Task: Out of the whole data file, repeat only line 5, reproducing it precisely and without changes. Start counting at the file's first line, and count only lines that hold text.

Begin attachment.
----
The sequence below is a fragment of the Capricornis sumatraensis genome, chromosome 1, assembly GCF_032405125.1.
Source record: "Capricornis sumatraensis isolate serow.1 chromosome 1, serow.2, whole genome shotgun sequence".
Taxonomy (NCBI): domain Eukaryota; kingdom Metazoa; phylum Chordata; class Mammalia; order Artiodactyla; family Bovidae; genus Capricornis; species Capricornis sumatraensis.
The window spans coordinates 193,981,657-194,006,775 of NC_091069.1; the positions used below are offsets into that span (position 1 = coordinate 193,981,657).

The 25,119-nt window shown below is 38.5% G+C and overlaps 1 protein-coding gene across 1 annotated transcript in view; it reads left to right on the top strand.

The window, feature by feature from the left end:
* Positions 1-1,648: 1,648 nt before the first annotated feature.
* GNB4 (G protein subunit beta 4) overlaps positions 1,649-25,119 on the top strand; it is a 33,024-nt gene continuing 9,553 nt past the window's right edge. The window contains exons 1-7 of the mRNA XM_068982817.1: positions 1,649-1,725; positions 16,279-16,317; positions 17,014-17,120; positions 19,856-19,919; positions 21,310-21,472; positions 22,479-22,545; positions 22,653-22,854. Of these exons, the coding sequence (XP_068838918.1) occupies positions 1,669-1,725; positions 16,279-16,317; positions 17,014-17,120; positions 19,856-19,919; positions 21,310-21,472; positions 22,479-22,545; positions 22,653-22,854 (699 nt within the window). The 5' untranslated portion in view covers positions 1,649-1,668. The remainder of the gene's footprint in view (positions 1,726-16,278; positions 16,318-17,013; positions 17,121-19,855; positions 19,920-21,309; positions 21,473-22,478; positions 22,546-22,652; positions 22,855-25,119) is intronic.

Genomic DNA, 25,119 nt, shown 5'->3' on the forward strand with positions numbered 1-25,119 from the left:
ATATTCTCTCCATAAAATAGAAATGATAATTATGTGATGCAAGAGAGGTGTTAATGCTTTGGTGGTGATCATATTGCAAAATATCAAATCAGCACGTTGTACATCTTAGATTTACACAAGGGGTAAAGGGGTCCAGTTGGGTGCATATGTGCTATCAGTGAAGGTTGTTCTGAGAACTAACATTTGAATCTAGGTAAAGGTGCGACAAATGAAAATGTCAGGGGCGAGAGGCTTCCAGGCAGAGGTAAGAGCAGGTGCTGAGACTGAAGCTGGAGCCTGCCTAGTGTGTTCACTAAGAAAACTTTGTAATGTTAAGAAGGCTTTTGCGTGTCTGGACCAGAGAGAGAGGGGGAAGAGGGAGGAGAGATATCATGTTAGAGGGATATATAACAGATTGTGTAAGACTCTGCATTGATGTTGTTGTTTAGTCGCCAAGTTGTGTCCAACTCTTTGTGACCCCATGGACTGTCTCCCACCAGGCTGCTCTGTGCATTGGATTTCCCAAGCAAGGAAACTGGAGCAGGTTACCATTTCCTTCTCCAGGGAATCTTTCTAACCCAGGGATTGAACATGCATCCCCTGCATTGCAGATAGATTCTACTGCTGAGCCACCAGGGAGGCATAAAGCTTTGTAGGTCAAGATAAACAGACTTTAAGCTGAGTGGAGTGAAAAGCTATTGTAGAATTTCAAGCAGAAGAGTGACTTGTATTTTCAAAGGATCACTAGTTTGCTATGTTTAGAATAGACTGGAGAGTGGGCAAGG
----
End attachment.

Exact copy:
The 25,119-nt window shown below is 38.5% G+C and overlaps 1 protein-coding gene across 1 annotated transcript in view; it reads left to right on the top strand.